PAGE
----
Contact: Laurel Hamers

508-289-7652, mblnews@mbl.edu

WOODS HOLE, Mass.- In hospitals across the country, doctors guard against casual use of antibiotics: overuse of these powerful drugs encourages the emergence of drug-resistant bacterial strains that pose a public health threat. On our farms, however, it’s a different story. The discovery that antibiotics could improve yields in livestock production was made in 1948, at the start of the antibiotic era, and within a decade the drugs’ administration to farm animals for non-medical purposes had become routine.

Photo credit: Wikimedia Commons

Author and independent journalist Maryn McKenna, a senior fellow at the Schuster Institute for Investigative Journalism at Brandeis University, will address the use of antibiotics in agriculture—and the tradeoff this practice sets up between public health and the economic benefits of increased farm productivity—in a lecture at the Marine Biological Laboratory (MBL) on Saturday, July 26. McKenna’s talk, “Losing the Miracle: The FDA and the Controversy over Livestock Antibiotics,” will take place at 7:00 PM in the MBL’s Lillie Auditorium, 7 MBL Street, Woods Hole. The event is free and open to the public. Parking is available in the MBL parking lots.

By 1969, the first alarms had been raised that antibiotic-resistant bacteria that developed on farms could spread to human populations through manure, runoff, meat and even farm workers themselves. Consequently, in 1977, the U.S. Food and Drug Administration proposed withdrawing its approvals of penicillin and tetracycline for agricultural use. The agency was persistently stymied in its efforts, and 37 years later, it has finally succeeded in implementing only voluntary controls. While Europe has imposed outright bans on growth promoters and there are country-specific controls on other antibiotic uses, non-therapeutic use of antibiotics remains common in U.S. agriculture. Simultaneously, public health, medical, and even Congressional opposition have risen—and so has the rate of emergence of antibiotic resistance worldwide.

Maryn McKenna

Maryn McKenna

McKenna, winner of the 2013 Byron H. Waksman Award for Excellence in the Public Communication of Life Sciences, primarily writes about public health, global health, and food policy. She was the 2013-2014 Knight Science Journalism Project Fellow at MIT and a finalist for a James Beard Foundation Award. She writes and blogs for numerous national publications, including Wired, Scientific American, and National Geographic’s The Plate, and is also the author of the award-winning popular science books SUPERBUG: The Fatal Menace of MRSA (2010) and Beating Back the Devil: On the Front Lines with the Disease Detectives of the Epidemic Intelligence Service (2004). McKenna is currently writing a book on antibiotic use in agriculture, to be published by National Geographic in 2015.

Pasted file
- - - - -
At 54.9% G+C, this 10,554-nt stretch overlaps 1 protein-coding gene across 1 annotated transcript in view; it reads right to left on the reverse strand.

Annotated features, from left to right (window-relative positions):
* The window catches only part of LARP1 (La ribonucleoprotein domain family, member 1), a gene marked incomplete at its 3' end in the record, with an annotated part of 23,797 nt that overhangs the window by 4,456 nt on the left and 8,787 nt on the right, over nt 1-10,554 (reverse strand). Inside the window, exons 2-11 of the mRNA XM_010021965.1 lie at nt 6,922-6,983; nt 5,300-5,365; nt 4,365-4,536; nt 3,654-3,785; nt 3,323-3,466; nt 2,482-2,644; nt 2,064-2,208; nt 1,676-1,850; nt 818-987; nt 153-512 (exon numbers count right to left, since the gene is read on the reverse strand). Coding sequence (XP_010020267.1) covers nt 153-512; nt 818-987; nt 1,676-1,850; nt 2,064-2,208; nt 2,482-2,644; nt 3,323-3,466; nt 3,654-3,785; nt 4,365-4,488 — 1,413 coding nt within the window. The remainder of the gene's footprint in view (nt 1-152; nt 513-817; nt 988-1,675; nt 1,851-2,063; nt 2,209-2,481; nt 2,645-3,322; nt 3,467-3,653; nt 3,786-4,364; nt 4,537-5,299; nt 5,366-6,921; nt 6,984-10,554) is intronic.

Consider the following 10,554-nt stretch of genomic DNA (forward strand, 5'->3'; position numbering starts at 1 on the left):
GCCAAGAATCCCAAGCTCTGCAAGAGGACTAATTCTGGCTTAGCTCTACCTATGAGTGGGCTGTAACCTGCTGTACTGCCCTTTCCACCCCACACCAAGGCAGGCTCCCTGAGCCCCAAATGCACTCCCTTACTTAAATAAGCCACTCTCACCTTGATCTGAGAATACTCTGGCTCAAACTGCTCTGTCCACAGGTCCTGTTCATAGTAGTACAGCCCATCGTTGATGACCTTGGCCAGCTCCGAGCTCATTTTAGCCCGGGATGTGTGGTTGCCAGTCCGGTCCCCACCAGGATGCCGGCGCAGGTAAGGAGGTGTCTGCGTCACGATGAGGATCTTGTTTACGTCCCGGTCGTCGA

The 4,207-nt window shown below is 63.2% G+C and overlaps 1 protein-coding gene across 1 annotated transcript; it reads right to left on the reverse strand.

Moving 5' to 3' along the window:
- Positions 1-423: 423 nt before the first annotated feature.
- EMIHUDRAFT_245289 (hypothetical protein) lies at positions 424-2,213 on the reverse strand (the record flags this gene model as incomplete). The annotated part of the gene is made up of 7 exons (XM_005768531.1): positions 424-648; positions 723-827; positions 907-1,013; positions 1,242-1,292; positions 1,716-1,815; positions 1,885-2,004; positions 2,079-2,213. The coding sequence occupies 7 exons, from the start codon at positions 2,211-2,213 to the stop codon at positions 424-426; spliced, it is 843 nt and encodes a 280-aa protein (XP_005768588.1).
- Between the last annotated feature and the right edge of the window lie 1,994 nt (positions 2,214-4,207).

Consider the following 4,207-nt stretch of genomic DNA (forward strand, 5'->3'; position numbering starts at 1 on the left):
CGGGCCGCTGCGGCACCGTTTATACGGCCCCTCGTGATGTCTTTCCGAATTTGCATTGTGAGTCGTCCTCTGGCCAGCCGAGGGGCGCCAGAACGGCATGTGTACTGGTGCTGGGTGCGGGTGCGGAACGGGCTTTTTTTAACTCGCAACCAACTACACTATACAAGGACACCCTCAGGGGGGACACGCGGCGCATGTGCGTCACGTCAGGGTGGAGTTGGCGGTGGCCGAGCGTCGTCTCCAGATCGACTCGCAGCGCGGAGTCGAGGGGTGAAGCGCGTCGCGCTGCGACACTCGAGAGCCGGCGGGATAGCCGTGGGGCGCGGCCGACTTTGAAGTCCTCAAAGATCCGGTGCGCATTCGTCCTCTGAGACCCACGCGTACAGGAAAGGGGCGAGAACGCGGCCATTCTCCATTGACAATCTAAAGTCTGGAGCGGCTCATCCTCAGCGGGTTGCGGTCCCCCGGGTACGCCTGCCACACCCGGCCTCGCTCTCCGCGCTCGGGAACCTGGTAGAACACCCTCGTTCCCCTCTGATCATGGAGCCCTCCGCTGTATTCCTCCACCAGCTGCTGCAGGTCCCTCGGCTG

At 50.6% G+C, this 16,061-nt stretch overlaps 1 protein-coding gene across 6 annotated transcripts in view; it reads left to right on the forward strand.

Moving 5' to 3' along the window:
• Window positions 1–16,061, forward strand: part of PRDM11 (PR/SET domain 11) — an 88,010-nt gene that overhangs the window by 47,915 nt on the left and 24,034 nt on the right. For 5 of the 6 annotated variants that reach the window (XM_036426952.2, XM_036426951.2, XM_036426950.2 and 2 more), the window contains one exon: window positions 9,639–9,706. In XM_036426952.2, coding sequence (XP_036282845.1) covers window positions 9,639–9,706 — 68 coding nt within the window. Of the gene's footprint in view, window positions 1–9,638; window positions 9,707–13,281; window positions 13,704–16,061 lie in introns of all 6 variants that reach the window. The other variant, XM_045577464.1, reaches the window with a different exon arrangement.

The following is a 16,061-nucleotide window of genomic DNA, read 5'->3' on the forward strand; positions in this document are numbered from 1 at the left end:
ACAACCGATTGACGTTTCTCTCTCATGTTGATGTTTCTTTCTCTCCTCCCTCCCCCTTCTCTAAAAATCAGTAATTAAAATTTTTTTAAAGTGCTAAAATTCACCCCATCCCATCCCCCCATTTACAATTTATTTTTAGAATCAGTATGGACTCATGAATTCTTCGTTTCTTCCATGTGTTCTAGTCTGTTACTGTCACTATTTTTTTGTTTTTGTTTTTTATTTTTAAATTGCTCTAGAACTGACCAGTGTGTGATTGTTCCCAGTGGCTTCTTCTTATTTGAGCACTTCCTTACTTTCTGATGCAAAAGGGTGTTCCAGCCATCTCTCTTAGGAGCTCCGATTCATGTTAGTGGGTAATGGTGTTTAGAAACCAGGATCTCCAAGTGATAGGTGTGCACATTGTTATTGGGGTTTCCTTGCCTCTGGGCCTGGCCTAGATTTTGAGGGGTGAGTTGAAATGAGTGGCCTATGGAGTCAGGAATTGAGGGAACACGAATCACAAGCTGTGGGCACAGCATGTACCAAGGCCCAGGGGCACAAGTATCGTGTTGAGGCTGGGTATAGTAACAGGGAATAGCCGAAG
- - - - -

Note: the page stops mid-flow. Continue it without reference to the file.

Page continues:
The Byron H. Waksman Award for Excellence in the Public Communication of Life Sciences is awarded annually by the Waksman Foundation to an institution or individual who demonstrates excellence in the communication of some aspect of life sciences. McKenna’s lecture at the MBL is sponsored by the Waksman Foundation and the MBL’s Logan Science Journalism Program.

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The Marine Biological Laboratory (MBL) is dedicated to scientific discovery and improving the human condition through research and education in biology, biomedicine, and environmental science. Founded in Woods Hole, Massachusetts, in 1888, the MBL is a private, nonprofit institution and an affiliate of the University of Chicago.

Editorial writer Karin Klein reports in the Los Angeles Times on the exigencies–and irony—of climate change research at Toolik Field Station in arctic Alaska, where she is spending a week as an MBL Logan Science Journalism fellow. Read her article here or on the fellowship’s blog, A Toolik Field Journal.